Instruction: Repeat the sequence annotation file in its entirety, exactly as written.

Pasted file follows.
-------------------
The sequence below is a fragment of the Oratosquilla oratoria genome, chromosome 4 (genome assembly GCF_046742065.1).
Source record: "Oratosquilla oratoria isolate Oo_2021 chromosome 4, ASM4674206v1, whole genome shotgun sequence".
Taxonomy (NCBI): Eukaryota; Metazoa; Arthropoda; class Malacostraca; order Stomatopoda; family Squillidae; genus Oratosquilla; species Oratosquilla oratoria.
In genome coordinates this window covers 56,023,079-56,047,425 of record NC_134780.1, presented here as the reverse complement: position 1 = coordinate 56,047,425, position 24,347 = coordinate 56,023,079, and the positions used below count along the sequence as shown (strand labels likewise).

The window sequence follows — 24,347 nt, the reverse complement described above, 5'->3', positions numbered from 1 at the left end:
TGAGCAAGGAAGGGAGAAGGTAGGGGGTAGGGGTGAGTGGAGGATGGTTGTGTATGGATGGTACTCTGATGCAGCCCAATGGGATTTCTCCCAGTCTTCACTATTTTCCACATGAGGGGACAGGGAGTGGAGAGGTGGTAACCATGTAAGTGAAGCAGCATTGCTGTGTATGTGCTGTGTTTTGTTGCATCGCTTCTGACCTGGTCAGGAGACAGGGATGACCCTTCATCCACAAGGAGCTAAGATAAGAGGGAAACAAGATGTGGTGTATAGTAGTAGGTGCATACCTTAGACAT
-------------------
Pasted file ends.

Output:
The sequence below is a fragment of the Oratosquilla oratoria genome, chromosome 4 (genome assembly GCF_046742065.1).
Source record: "Oratosquilla oratoria isolate Oo_2021 chromosome 4, ASM4674206v1, whole genome shotgun sequence".
Taxonomy (NCBI): Eukaryota; Metazoa; Arthropoda; class Malacostraca; order Stomatopoda; family Squillidae; genus Oratosquilla; species Oratosquilla oratoria.
In genome coordinates this window covers 56,023,079-56,047,425 of record NC_134780.1, presented here as the reverse complement: position 1 = coordinate 56,047,425, position 24,347 = coordinate 56,023,079, and the positions used below count along the sequence as shown (strand labels likewise).

The window sequence follows — 24,347 nt, the reverse complement described above, 5'->3', positions numbered from 1 at the left end:
TGAGCAAGGAAGGGAGAAGGTAGGGGGTAGGGGTGAGTGGAGGATGGTTGTGTATGGATGGTACTCTGATGCAGCCCAATGGGATTTCTCCCAGTCTTCACTATTTTCCACATGAGGGGACAGGGAGTGGAGAGGTGGTAACCATGTAAGTGAAGCAGCATTGCTGTGTATGTGCTGTGTTTTGTTGCATCGCTTCTGACCTGGTCAGGAGACAGGGATGACCCTTCATCCACAAGGAGCTAAGATAAGAGGGAAACAAGATGTGGTGTATAGTAGTAGGTGCATACCTTAGACAT